Furthermore, co-expression of Antp, TBP, and BIP2 reduced Antp transactivation to 74%, and the use of the mutant ΔN or AntpAAAA did not show any significant difference (Fig. 5D), supporting the results described above for the lack of assembly of the trimeric complex. It is important to indicate that dimers showed the same transactivation activity. As expected, disrupting Antp-BIP2 dimer with AntpAAAA mutant recovered Antp transactivation (Fig. 5D), indicating the YPWM effect on the dimer formation.
Here, we increased the repertoire of Hox interacting partners by identifying the interaction of Antp with TBP and the formation of novel trimeric complexes with TFIIEβ and Exd, but not with BIP2 in living cells. Antp-TBP interaction involves both PolyQ regions, and they are also important for Antp transactivation activity. Furthermore, the trimeric complexes with TFIIEβ and Exd modulate transcriptional regulation.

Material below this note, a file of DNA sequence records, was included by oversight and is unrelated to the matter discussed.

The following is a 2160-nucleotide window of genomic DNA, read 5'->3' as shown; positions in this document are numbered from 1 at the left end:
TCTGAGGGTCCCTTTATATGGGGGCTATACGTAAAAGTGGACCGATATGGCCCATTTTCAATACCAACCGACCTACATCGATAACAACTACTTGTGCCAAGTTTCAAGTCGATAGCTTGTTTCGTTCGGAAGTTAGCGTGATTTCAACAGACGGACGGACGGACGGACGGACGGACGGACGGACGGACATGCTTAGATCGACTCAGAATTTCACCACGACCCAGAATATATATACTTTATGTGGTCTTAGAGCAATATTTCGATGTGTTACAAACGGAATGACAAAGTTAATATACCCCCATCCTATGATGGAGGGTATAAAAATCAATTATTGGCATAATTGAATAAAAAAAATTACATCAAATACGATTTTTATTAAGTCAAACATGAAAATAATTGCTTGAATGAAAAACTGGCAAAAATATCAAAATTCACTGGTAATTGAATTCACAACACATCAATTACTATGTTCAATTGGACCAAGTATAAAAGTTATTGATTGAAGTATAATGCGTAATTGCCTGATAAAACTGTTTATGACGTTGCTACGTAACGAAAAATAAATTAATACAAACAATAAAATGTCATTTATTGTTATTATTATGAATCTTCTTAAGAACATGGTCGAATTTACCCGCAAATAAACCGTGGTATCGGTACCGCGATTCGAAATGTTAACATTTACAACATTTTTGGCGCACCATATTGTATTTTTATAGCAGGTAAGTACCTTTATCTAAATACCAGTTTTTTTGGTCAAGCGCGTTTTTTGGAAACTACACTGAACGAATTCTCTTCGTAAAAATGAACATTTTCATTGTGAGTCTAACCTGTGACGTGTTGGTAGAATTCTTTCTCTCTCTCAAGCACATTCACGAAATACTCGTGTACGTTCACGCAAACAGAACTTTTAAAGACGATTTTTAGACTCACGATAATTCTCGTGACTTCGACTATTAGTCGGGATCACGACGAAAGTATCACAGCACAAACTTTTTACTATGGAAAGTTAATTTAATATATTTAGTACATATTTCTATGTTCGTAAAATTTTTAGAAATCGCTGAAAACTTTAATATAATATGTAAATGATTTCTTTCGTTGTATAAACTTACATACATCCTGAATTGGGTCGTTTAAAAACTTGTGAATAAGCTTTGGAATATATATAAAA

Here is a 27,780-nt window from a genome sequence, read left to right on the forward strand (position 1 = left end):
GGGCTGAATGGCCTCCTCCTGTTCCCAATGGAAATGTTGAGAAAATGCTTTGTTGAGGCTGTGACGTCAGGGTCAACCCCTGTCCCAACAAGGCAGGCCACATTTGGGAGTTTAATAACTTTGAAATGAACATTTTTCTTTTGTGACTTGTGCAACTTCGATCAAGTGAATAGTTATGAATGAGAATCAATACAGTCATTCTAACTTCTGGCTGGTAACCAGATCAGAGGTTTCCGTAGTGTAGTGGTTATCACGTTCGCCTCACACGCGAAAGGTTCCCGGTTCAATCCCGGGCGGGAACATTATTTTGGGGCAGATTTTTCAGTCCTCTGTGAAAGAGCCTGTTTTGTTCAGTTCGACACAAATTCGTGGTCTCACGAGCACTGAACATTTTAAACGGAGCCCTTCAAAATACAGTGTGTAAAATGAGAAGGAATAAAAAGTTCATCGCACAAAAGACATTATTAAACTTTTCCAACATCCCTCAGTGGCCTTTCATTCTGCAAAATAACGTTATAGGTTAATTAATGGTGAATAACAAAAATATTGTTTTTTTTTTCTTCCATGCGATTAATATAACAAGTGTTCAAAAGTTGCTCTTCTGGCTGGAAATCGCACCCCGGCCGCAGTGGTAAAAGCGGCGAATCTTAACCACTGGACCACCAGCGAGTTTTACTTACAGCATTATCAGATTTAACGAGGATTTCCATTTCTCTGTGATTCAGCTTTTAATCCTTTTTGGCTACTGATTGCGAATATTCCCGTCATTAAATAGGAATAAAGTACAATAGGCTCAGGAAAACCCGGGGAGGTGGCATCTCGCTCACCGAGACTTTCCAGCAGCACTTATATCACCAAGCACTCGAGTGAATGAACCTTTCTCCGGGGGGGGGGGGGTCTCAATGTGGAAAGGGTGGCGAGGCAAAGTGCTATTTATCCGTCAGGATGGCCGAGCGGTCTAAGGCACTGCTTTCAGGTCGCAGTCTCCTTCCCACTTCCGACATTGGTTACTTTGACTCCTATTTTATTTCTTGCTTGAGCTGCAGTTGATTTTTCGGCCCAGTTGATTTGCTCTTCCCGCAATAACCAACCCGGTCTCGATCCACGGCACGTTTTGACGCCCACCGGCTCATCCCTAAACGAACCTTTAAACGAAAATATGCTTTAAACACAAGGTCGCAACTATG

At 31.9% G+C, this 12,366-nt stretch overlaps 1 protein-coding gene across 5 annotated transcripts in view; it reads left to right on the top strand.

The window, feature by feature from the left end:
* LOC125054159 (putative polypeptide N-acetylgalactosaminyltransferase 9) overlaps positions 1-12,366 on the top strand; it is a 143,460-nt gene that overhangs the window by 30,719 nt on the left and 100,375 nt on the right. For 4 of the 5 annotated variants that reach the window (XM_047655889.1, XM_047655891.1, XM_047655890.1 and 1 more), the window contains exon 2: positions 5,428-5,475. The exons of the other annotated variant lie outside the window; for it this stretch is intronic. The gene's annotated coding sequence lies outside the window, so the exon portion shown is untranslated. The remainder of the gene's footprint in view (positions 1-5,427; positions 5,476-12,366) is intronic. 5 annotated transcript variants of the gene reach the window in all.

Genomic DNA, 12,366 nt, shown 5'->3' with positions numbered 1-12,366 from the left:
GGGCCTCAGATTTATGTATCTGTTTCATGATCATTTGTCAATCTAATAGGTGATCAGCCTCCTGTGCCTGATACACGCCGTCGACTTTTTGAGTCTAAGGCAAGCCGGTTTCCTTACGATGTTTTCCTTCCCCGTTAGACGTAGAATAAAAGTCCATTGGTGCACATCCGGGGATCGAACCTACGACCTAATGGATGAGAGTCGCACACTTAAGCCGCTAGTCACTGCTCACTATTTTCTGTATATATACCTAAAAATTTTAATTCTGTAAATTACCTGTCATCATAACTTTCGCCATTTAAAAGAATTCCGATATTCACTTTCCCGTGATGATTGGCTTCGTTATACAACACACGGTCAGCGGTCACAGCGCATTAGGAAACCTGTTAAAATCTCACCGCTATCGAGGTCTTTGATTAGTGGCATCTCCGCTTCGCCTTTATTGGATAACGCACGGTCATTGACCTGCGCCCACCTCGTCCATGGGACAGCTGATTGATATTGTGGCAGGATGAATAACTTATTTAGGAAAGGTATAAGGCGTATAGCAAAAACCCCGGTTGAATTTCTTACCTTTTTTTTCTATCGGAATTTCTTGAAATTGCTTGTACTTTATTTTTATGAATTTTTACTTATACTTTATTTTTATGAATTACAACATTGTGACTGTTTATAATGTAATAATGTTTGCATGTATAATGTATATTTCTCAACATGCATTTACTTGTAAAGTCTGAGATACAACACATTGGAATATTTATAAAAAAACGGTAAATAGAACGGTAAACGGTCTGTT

Antp-TBP interaction is relevant because TBP plays a central role in transcriptional regulation as a target for distinct activator and repressor proteins [27,28,29,30,31,32,33] and homeoproteins [15,16,17,18]. TBP interacts with CDX1 via the HD but not with CDX2, supporting the selective interaction of TBP with homeoproteins . Like other homeoproteins, Antp interacts with other members of the basal transcription machinery as BIP2/TAF3, Med19, TFIIEβ and M1BP [14, 19,20,21,22], denoting the implication of homeoproteins in the Preinitiation Complex (PIC).